Bar-Ilan University in the Tel Aviv suburbs is using video conferencing in an attempt to bridge the gap in educational standards between central institutions and those on Israel's periphery.
Baruch Offir, head of Bar-Ilan's computer and communication division, explained that the aim of the three-year-old project was to link Bar-Ilan with its northern regional colleges in Safed, Tzemach (Jordan Valley), Ashkelon, Judea and Shomron.
Offir says that the problems in education in these areas start a long time before university, at school level. However, he emphasises that "distance learning systems can help us by delivering a lecture from the centre to the periphery."
Bar-Ilan uses Picturetel video conferencing over digital fibre-optic lines leased from Bezek, Israel's national communication company. Its Ramat Gan campus is linked to the Safed and Jordan Valley colleges, enabling 250 students each week to study subjects such as Bible, history, English and teacher training courses. "It's not enough that we deliver the knowledge. The personal approach is very important," Offir stresses.
The system is fully interactive, with complete two-way communication, and uses a studio at Bar-Ilan, linked to classrooms in the north.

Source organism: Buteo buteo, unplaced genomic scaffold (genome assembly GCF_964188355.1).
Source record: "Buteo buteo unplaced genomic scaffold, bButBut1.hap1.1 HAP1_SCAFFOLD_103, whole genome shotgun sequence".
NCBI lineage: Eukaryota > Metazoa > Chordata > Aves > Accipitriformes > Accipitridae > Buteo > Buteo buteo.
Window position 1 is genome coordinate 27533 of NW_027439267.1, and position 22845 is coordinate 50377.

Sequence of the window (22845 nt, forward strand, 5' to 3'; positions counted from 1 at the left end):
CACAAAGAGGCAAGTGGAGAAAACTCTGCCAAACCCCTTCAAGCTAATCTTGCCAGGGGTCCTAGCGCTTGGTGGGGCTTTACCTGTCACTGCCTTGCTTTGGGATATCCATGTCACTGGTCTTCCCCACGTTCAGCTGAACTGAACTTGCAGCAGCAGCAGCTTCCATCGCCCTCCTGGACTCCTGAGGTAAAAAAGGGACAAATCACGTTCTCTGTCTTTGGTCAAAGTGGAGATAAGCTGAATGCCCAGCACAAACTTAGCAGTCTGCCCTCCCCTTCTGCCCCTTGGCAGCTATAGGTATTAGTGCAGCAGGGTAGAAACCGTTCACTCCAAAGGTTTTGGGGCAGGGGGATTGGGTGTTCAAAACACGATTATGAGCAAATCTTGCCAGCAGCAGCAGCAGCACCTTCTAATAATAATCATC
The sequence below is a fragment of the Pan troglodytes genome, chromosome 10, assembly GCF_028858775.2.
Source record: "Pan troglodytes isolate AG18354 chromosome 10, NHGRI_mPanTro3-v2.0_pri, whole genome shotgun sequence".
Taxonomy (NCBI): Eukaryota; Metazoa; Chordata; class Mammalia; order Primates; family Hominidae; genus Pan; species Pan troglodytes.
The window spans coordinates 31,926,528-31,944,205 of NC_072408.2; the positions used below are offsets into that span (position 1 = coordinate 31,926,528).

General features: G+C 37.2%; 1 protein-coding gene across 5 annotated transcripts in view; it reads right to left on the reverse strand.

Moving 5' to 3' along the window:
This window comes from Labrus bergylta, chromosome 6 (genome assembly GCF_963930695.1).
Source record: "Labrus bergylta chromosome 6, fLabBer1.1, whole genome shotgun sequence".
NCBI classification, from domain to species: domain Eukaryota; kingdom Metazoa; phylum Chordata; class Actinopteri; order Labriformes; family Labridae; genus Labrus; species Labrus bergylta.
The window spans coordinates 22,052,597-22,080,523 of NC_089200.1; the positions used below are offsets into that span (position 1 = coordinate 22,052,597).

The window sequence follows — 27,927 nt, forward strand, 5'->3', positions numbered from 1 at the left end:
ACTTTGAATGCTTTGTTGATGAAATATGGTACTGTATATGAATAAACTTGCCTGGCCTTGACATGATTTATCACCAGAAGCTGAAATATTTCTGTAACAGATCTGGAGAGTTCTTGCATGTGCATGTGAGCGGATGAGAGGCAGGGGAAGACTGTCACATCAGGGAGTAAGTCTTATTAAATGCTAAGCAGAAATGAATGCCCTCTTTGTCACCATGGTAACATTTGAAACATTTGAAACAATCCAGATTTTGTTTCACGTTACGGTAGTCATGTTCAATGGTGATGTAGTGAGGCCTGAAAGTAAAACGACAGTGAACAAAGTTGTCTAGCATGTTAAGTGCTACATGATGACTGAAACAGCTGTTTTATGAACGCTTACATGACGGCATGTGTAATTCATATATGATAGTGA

According to Eitan Weiner of Binet, Picturetel's Israeli distributor, the next step is to use Bezek's ISDN (Integrated Services Digital Network) service rather than leased lines. ISDN works out cheaper for intermittently used connections, and as it is a dial-up service, an institution with an ISDN line can, in principle, receive courses from other institutions all over the world. Weiner anticipated that the switch to ISDN would happen within the next few months. In the meantime, Bar-Ilan has developed several different methods of transferring knowledge to its regional colleges. Offir explained that each method's effectiveness has been evaluated: "Our main interest is an analysis of the students' feelings, their achievements; to compare them to other students learning in the regular method." Researchers concluded that small groups were "the most personal".
"Our main question is how to gain the satisfaction of the students," Offir stressed. He believes that the level of learning will only be raised if the most suitable teaching methods are employed.
Plans include broadcasting teacher training courses to a Picturetel studio in London next year and to two high schools in Hatzor and Safed in northern Israel, as well as the university's regional colleges.